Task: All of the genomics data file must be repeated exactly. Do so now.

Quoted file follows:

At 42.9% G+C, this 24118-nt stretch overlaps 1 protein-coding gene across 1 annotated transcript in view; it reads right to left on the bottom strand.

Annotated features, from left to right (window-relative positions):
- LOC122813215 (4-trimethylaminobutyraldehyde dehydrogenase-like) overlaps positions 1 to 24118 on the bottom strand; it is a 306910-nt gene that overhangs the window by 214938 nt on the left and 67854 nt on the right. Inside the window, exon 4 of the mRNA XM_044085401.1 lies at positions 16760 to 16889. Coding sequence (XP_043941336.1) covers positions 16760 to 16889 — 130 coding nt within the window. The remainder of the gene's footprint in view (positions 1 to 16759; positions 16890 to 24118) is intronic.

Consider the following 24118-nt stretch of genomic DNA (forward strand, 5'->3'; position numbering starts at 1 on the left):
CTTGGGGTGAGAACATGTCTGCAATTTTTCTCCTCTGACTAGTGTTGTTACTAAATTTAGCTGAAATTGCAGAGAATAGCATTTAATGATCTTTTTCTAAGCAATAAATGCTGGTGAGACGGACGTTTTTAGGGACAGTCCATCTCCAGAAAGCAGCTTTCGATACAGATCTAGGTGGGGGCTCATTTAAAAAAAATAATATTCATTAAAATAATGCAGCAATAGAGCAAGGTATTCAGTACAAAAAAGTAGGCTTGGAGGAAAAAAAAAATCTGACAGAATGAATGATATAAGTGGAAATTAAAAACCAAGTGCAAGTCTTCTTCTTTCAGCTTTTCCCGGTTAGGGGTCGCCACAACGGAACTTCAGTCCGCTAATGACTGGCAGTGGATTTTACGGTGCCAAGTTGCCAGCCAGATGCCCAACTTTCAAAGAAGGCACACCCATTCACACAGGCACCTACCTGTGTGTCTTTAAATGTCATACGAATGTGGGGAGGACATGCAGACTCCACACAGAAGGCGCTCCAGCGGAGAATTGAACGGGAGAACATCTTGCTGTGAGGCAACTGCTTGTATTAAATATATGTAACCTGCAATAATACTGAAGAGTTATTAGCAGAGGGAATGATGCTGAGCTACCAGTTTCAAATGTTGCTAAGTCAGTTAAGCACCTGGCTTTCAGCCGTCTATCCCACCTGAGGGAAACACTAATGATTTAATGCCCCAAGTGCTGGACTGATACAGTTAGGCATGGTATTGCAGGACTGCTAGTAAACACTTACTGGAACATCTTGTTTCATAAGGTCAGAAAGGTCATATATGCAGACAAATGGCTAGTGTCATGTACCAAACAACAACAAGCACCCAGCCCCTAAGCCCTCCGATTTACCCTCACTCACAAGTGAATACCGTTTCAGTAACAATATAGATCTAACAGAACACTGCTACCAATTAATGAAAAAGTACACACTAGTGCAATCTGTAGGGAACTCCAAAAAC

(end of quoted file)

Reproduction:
At 42.9% G+C, this 24118-nt stretch overlaps 1 protein-coding gene across 1 annotated transcript in view; it reads right to left on the bottom strand.

Annotated features, from left to right (window-relative positions):
- LOC122813215 (4-trimethylaminobutyraldehyde dehydrogenase-like) overlaps positions 1 to 24118 on the bottom strand; it is a 306910-nt gene that overhangs the window by 214938 nt on the left and 67854 nt on the right. Inside the window, exon 4 of the mRNA XM_044085401.1 lies at positions 16760 to 16889. Coding sequence (XP_043941336.1) covers positions 16760 to 16889 — 130 coding nt within the window. The remainder of the gene's footprint in view (positions 1 to 16759; positions 16890 to 24118) is intronic.

Consider the following 24118-nt stretch of genomic DNA (forward strand, 5'->3'; position numbering starts at 1 on the left):
CTTGGGGTGAGAACATGTCTGCAATTTTTCTCCTCTGACTAGTGTTGTTACTAAATTTAGCTGAAATTGCAGAGAATAGCATTTAATGATCTTTTTCTAAGCAATAAATGCTGGTGAGACGGACGTTTTTAGGGACAGTCCATCTCCAGAAAGCAGCTTTCGATACAGATCTAGGTGGGGGCTCATTTAAAAAAAATAATATTCATTAAAATAATGCAGCAATAGAGCAAGGTATTCAGTACAAAAAAGTAGGCTTGGAGGAAAAAAAAAATCTGACAGAATGAATGATATAAGTGGAAATTAAAAACCAAGTGCAAGTCTTCTTCTTTCAGCTTTTCCCGGTTAGGGGTCGCCACAACGGAACTTCAGTCCGCTAATGACTGGCAGTGGATTTTACGGTGCCAAGTTGCCAGCCAGATGCCCAACTTTCAAAGAAGGCACACCCATTCACACAGGCACCTACCTGTGTGTCTTTAAATGTCATACGAATGTGGGGAGGACATGCAGACTCCACACAGAAGGCGCTCCAGCGGAGAATTGAACGGGAGAACATCTTGCTGTGAGGCAACTGCTTGTATTAAATATATGTAACCTGCAATAATACTGAAGAGTTATTAGCAGAGGGAATGATGCTGAGCTACCAGTTTCAAATGTTGCTAAGTCAGTTAAGCACCTGGCTTTCAGCCGTCTATCCCACCTGAGGGAAACACTAATGATTTAATGCCCCAAGTGCTGGACTGATACAGTTAGGCATGGTATTGCAGGACTGCTAGTAAACACTTACTGGAACATCTTGTTTCATAAGGTCAGAAAGGTCATATATGCAGACAAATGGCTAGTGTCATGTACCAAACAACAACAAGCACCCAGCCCCTAAGCCCTCCGATTTACCCTCACTCACAAGTGAATACCGTTTCAGTAACAATATAGATCTAACAGAACACTGCTACCAATTAATGAAAAAGTACACACTAGTGCAATCTGTAGGGAACTCCAAAAAC